This cyanotic lesion presents with shortness of breath/difficulty breathing and feeding, decreased weight and clubbing of fingers associated with heart failure.

Treatment of this abnormality includes prostaglandin therapy and multiple surgical interventions. These surgical interventions include but are not limited to a shunt placement in the first week of life, the Glen procedure at 4 to 6 months, and then the Fontana procedure at 2-3 years of age.

Transposition of the Great Arteries

Transposition of the Great Arteries, is when the outflow tracts of the pulmonary artery and aorta are swapped. Transposition is also associated with PDA and ASD. It should also be known that the coronary arteries that feed the heart are now supplied with MIXED blood from the aorta. Circulation for this abnormality is running parallel, not continuous from Right to Left, as seen above with the mixed blood of the RA, RV and Aorta supplying the body. These patients are reliant on their PDA to survive. If the ductus arteriosus closes the body will receive no oxygenated blood as the pulmonary and systemic circulation will have no connection.

Clinical Presentation of this abnormality is similar to those of the other cyanotic lesions. Babies present with cyanosis, rapid breathing, poor feeding and decreased weight gain. These babies will also not respond to oxygen treatment as this is a cyanotic lesion.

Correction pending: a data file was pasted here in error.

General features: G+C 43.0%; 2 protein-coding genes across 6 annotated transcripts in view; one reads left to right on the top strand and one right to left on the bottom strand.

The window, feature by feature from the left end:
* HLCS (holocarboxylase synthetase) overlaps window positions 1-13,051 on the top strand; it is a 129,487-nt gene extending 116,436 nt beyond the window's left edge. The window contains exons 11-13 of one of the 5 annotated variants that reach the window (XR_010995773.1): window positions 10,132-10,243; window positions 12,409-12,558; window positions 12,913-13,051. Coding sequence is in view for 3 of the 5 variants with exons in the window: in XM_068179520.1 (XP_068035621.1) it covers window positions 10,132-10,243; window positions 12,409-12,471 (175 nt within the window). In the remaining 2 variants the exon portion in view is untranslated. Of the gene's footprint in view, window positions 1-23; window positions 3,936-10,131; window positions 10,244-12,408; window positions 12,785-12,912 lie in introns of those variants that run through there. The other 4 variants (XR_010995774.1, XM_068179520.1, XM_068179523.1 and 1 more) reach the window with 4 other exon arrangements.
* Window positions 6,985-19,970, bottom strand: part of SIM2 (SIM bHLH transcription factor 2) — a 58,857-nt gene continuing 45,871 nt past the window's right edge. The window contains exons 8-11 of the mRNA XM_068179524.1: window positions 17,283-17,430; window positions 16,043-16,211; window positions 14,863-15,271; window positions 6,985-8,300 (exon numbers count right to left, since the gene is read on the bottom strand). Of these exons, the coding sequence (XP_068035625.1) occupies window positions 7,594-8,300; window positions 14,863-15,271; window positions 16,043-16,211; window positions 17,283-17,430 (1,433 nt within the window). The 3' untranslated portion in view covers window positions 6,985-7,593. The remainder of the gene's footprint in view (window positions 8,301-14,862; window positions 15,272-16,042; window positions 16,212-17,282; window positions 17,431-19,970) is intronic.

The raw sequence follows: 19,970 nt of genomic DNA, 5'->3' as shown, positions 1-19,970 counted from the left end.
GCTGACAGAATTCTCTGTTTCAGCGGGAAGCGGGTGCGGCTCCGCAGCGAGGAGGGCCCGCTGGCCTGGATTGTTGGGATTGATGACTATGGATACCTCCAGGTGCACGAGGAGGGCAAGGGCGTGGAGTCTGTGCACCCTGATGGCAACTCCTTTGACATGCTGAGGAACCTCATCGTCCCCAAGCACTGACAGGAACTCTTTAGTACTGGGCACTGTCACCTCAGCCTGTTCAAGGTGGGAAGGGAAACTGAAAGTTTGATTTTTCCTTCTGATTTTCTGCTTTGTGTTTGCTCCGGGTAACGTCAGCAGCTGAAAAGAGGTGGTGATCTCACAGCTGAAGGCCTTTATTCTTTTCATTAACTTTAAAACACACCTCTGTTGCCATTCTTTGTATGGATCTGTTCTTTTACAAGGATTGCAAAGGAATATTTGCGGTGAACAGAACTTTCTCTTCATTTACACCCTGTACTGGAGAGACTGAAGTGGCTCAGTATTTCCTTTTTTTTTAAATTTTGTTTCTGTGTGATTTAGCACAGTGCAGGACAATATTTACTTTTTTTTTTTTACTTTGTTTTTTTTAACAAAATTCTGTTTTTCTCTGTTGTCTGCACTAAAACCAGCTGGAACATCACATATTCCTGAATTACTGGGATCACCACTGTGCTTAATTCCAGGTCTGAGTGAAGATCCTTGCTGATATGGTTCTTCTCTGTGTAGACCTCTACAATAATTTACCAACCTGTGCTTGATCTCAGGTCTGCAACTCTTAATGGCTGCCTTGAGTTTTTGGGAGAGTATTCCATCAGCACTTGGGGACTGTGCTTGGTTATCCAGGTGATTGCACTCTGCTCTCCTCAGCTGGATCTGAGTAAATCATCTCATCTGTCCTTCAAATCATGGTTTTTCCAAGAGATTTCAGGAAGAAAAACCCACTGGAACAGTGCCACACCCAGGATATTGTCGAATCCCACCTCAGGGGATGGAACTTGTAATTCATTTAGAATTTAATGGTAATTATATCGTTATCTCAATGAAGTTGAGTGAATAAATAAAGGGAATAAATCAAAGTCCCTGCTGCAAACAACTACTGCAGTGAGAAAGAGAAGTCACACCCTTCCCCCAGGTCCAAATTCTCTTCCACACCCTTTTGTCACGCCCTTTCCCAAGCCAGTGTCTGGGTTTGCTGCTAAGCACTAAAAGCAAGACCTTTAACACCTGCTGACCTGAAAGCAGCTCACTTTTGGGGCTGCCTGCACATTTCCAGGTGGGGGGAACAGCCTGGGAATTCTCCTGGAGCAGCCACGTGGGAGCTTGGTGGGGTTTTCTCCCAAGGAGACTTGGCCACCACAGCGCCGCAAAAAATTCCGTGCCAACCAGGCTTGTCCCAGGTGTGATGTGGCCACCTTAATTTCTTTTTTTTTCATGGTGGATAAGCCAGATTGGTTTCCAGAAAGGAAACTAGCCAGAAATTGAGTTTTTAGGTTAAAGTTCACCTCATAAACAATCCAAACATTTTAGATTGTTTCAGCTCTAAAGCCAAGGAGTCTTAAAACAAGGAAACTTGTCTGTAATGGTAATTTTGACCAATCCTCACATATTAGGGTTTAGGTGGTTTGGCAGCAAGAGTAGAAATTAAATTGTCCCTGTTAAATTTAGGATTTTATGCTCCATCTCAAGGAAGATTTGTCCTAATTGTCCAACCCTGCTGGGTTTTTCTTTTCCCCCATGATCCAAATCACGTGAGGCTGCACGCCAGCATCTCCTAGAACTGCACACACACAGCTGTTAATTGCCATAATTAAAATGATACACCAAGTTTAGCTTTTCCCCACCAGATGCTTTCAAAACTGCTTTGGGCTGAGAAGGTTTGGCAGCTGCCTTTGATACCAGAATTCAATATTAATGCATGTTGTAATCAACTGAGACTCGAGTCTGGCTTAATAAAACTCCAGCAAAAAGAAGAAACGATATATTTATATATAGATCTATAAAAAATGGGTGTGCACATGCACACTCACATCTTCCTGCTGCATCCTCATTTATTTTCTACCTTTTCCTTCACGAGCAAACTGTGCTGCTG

Treatment for these patients includes prostaglandin therapy to maintain PDA, cannulation of Foramen Ovale to allow further mixing of right and left circulation, and surgical procedures to correct the transposition.

Tetrology of Fallot

Tetralogy of Fallot, the combination of FOUR cardiac abnormalities; including overriding the Aorta, stenosis of the PA, Large VSD and Right Ventricular Hypertrophy. This is usually diagnosed in the first weeks of life; however, patients can present throughout childhood or adult life if missed in neonatal stages of life.

Clinical presentation of Tetralogy of Fallot include but are not limited to – irritability, lethargy, cyanosis, heart murmurs, and sudden drops in oxygenation (tet spells). The Tet Spells occur when the shunt becomes more right to left leading to deoxygenated blood entering the systemic circulation. This can happen

in a number of situations including when the child bears down or cries.

Treatment for Tetralogy, ranges from simple manual position changes to manage symptoms to surgical interventions. Laying a patient with Tetralogy on their back with knees to chest will increase peripheral vascular resistance. This increases the pressure in the LV shifting the shunt to be more left to right. Having a child squat or enter a fetal position can have the same benefit. Prostaglandin therapy plays a major role in the management of TOF as well, however multiple surgical interventions within the first year of life, are required to truly correct this abnormality.



Making-A-Pressor by Tom Latosek